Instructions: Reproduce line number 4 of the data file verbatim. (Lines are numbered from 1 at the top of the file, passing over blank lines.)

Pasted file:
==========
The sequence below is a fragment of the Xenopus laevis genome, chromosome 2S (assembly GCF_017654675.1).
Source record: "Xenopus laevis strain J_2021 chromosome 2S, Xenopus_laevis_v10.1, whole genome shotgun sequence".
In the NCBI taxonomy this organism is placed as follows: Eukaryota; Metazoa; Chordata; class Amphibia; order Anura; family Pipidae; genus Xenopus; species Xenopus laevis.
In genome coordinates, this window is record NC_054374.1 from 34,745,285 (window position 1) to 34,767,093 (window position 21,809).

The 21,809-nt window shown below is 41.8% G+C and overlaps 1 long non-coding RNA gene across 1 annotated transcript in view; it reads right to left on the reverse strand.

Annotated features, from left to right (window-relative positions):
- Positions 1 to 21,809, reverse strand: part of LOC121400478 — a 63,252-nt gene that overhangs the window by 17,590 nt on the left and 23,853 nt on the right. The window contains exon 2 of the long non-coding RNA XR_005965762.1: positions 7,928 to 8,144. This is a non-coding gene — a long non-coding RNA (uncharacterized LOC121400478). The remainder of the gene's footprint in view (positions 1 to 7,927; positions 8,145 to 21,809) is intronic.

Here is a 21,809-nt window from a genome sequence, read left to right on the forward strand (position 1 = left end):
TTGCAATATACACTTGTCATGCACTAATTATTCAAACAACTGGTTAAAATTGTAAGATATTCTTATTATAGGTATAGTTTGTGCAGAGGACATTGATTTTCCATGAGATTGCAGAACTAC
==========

In genome coordinates, this window is record NC_054374.1 from 34,745,285 (window position 1) to 34,767,093 (window position 21,809).